Tag Archives: Golf

False Idols

Has anyone seen my credibility?

The PGA Tour is a one-trick pony; a metaphor for the advice that all mutual fund managers caution investors against.  Putting all your eggs into a solitary basket carries a high level of risk, but if the basket was the Tiger Woods of ten years ago—hell, the Tiger Woods of ten months ago—then that same risk wouldn’t represent much of a gamble at all.

Investing in Tiger is now an exercise in diminishing returns.

If love means never having to say you’re sorry, then why does Tiger’s mechanical apology feel like the hollow, insincere sham that it is?

Not that I ever felt an emotion that can be characterized as love for Tiger.  Sure, I love his gargantuan tee shots.  I love the surgical accuracy of his irons.  I love the Rembrandt-like strokes of his short game.  But if watching Michael Jordan in his prime has taught me anything at all, it is that I can appreciate the man for his abilities without having to love the jackass that he truly is.

To be certain, society has, in its collective form, been particularly tough on Tiger.  This treatment is deserved:  Tiger sold us an image that we eagerly purchased without bothering to retain the receipt.  He is the roadside charlatan with false promises of a diet supplement that cures nothing.  We take his ‘indiscretions’ personally because our heroes aren’t meant to display the same frailty that we have.

Tiger is sorry, not out of sincerity, but because he got caught.  The changes that he has promised to make are reactionary to his misfortunes, not the self-initiated sort he has proffered.  The genuine desire to change must come from within, not as a consequence.

One day soon, Tiger will return to the sport that he has dominated.  He will win more money; regain more endorsements; hoist more trophies.  He will claim every golf record that is statistically measurable.

I will be a witness to these events because I love golf and love the application of the skills necessary to succeed at it.

I will witness these events as an interested observer, not as a supporter.

I cannot enjoy this future success as his fan.

He has robbed me of that, too.

Future unknown, straight ahead.

1 Comment

Filed under Golf, Life, Relationships, Sports

Magic In A Bottle

I’m new to golf, and it shows.

My game is so full of shanks, slices and chunks you’d think I was spending an afternoon at the butcher’s rather than on the fairways.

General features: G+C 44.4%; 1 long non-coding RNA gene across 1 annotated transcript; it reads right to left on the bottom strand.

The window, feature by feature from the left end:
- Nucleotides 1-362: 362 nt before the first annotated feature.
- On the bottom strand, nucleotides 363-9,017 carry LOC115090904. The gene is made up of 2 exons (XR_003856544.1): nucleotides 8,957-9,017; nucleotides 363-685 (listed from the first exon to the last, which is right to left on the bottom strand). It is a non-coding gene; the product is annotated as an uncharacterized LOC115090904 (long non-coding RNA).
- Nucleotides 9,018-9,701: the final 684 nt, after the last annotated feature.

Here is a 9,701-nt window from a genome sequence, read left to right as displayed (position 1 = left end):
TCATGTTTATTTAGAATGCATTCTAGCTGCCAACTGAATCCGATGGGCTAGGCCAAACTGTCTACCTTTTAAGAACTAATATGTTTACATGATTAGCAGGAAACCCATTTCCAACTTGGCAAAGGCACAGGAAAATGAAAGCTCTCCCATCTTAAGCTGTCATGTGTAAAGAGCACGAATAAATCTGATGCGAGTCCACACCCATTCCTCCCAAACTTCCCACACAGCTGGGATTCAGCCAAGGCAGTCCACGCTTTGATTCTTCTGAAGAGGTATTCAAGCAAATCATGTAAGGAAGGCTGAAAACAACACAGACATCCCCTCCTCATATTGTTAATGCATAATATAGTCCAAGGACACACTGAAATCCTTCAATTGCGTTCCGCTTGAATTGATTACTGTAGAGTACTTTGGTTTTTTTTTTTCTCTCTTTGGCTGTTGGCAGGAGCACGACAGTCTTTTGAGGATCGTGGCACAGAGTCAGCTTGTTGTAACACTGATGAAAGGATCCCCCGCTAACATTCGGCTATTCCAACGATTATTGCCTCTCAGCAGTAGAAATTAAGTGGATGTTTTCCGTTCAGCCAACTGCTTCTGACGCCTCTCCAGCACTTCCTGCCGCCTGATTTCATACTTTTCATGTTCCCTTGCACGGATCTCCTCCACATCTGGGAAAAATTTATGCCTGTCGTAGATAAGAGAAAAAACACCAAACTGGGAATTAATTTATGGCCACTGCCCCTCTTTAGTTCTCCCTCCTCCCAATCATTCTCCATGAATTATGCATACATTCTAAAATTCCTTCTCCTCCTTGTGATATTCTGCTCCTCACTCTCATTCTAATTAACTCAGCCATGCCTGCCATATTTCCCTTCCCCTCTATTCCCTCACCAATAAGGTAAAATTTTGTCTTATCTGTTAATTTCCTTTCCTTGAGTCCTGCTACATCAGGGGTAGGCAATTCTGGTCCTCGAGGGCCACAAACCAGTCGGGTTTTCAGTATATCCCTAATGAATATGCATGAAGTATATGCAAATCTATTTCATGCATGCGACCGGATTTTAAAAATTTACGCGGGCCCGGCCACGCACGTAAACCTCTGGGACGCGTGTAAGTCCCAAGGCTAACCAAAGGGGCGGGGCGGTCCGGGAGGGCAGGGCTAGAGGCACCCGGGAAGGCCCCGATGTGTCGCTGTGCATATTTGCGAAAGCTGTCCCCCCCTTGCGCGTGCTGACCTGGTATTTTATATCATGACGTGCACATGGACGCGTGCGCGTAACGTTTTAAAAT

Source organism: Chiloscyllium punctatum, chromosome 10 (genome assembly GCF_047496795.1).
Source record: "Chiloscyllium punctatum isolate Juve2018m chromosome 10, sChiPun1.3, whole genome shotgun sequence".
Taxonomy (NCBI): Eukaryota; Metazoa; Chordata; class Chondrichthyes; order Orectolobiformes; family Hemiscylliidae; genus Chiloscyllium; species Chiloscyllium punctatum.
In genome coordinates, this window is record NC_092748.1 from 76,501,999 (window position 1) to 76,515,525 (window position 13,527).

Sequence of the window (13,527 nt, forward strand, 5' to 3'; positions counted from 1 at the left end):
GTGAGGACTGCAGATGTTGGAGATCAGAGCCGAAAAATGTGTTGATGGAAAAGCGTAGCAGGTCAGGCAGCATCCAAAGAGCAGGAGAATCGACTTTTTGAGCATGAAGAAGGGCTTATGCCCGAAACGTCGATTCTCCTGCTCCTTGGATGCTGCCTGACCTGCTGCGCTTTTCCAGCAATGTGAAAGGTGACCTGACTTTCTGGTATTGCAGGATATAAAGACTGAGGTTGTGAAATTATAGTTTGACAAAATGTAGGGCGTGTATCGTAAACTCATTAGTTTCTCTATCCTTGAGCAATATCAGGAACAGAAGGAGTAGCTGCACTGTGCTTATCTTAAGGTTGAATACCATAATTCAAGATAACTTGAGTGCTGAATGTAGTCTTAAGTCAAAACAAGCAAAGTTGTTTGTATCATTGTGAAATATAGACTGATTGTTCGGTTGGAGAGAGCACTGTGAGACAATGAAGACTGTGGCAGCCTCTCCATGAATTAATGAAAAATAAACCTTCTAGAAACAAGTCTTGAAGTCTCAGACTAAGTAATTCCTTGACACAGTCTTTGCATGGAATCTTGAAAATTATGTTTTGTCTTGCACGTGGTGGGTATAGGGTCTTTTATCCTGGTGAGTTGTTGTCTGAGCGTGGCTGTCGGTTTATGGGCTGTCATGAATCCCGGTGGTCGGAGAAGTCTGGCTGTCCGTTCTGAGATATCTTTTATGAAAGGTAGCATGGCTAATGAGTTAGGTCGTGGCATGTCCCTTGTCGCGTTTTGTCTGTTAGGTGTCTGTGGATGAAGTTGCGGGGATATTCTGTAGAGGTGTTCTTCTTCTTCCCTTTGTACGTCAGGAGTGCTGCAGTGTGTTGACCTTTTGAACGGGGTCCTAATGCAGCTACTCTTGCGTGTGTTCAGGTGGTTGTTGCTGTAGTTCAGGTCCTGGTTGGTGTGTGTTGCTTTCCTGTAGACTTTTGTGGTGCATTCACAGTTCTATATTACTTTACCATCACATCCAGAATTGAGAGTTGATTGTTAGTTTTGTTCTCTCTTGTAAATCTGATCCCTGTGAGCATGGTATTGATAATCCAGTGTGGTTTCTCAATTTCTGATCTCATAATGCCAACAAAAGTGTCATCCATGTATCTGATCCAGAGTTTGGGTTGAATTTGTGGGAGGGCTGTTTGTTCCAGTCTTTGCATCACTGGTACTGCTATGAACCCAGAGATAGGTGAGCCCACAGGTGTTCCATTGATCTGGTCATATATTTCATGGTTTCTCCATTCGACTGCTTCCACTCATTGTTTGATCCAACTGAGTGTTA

Despite these struggles, the game has captured my attention and my imagination, so much in fact that my wife is starting to suspect something. (Her: What’s this strange number on your cell? Me: Oh, that’s just the automated service calling to confirm tomorrow’s tee time).

Ironically, it was my wife that introduced me to the game. Christmas 2007 saw an oddly shaped box in the middle of the living room that later unveiled itself as a full set of brand new clubs.

“Do you like it?” she asked, her eyes measuring my reaction. I was an awkward nine year old again staring at my gift as is it were a back issue of Playboy.

“Do you realize what you are giving me permission to do?” I replied.

And so it began for me, my courtship of this beautiful game. In my evolution as a golfer, I am three errant tee shots away form a majestic one and a two-put away from saving triple-bogey.

Fortunately, there is hope.

If there is another industry out there that caters to mediocrity more I have yet to discover it. With so much research and technology devoted to fixing one’s game, getting fitted for a Green Jacket at Augusta has become an increasingly competitive (albeit remote) endeavor.

In my quest to improve my game there is no shortage of help. There are contraptions that keep your swing on plane, gadgets that tell you the distance to the pin and gizmos that keep the club face square. There are clubs that are sexier than a swimsuit model yet with more forgiveness than the pope. There are promises of more loft, less side-spin, larger sweet-spots, smaller scores, more greens, less roughs.

If it promised to shave strokes off my game, it found its way into my home.

Like the call from a roadside charlatan, I was seduced. I would be making out with a gilded trophy in no time flat.

It was my wife that restored order.

I was in my garage one lazy Sunday afternoon, tinkering with my latest slice remediation device when she walked in. She made a quick survey of my golf equipment, hands on hips, head shaking.

Storm clouds began to swirl. I braced myself.

“Instead of spending more money on another gadget, why don’t you spend that money on an extra bucket at the range?” With that she spun around and left, leaving me to soak in my moment of catharsis. It was a genuine pearl of wisdom; even more impressive was the fact that it came from a woman that requires a different hand bag with every outfit.

Suddenly my quest for a Green Jacket took an unexpected turn. Gone was the prevailing notion that technologies alone will salvage my game. Cutting-edge equipment and fancy widgets have a rightful place in the development of a golfer. Legitimate tools do exist out there that will help save strokes. But there is no substitute for getting out there, practicing fundamentals and playing eighteen holes in order to improve.

I love golf, yes, but I love the process of getting better at it even more. I enjoy using the power of reflection to understand where you are in your abilities and knowing what you can and can’t do on the course.

Advancements to my game now come from hard work, trial and error and heavy consumption of my pride.

There is no magic elixir, just the willingness to learn and the determination to see it through.

See you on the links!

3 Comments

Filed under Golf, Sports